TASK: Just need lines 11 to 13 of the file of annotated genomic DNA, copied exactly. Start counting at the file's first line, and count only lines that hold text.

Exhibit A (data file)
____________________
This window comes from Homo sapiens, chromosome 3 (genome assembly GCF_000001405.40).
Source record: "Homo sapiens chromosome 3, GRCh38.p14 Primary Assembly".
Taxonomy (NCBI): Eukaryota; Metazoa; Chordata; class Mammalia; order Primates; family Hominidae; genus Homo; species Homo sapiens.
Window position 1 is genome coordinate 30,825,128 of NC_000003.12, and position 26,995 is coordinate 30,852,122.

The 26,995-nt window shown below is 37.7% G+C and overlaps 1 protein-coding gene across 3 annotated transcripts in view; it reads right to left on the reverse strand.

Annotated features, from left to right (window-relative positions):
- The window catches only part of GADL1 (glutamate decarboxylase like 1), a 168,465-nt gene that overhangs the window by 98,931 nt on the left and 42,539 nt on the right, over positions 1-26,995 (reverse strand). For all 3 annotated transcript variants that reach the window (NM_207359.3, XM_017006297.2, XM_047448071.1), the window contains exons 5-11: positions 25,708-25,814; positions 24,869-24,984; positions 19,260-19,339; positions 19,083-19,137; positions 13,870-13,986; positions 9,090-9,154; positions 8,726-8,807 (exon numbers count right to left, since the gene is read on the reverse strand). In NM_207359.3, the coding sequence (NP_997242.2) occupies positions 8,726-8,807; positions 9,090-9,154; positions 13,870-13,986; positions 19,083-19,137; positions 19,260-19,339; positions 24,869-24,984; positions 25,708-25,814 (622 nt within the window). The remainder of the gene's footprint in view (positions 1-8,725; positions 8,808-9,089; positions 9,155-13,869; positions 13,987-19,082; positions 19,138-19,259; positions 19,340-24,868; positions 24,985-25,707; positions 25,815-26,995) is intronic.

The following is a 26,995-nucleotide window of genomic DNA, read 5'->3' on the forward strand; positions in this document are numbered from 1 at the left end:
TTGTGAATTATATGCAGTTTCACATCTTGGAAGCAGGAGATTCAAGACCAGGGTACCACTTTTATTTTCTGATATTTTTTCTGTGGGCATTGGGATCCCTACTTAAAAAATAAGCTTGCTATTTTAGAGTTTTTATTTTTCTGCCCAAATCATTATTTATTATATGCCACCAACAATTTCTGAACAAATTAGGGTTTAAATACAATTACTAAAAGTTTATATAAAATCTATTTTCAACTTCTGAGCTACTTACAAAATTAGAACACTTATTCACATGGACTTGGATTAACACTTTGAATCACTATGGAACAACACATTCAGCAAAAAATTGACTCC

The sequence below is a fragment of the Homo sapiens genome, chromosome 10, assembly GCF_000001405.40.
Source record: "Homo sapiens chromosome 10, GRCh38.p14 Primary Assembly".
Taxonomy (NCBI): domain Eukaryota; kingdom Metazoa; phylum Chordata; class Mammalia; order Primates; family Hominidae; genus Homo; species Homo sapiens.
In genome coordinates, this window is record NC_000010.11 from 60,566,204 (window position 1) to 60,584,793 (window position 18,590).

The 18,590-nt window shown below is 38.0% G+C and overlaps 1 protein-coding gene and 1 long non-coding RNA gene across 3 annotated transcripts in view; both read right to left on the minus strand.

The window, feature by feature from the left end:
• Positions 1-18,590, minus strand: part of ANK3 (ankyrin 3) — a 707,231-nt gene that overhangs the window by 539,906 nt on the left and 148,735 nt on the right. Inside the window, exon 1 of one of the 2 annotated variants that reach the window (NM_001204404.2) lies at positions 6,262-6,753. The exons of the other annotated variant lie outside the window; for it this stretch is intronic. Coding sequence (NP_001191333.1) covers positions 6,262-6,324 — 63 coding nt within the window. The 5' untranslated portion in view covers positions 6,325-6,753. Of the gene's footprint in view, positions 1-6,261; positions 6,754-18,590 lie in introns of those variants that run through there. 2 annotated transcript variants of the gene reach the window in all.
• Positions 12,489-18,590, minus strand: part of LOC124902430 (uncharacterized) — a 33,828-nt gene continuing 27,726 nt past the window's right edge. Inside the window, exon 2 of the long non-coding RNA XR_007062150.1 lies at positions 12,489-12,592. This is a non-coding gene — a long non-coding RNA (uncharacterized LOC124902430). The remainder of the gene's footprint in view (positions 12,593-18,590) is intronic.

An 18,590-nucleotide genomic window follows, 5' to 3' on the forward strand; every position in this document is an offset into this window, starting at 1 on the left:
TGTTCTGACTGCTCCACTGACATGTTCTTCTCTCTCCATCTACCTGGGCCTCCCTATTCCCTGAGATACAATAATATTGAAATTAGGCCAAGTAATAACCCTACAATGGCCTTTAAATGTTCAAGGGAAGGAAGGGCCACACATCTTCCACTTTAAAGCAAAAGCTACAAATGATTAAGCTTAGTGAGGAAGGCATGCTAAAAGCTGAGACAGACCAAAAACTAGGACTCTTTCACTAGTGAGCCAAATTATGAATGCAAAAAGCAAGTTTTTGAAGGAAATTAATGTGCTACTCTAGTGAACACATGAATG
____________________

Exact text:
Source record: "Homo sapiens chromosome 10, GRCh38.p14 Primary Assembly".
Taxonomy (NCBI): domain Eukaryota; kingdom Metazoa; phylum Chordata; class Mammalia; order Primates; family Hominidae; genus Homo; species Homo sapiens.
In genome coordinates, this window is record NC_000010.11 from 60,566,204 (window position 1) to 60,584,793 (window position 18,590).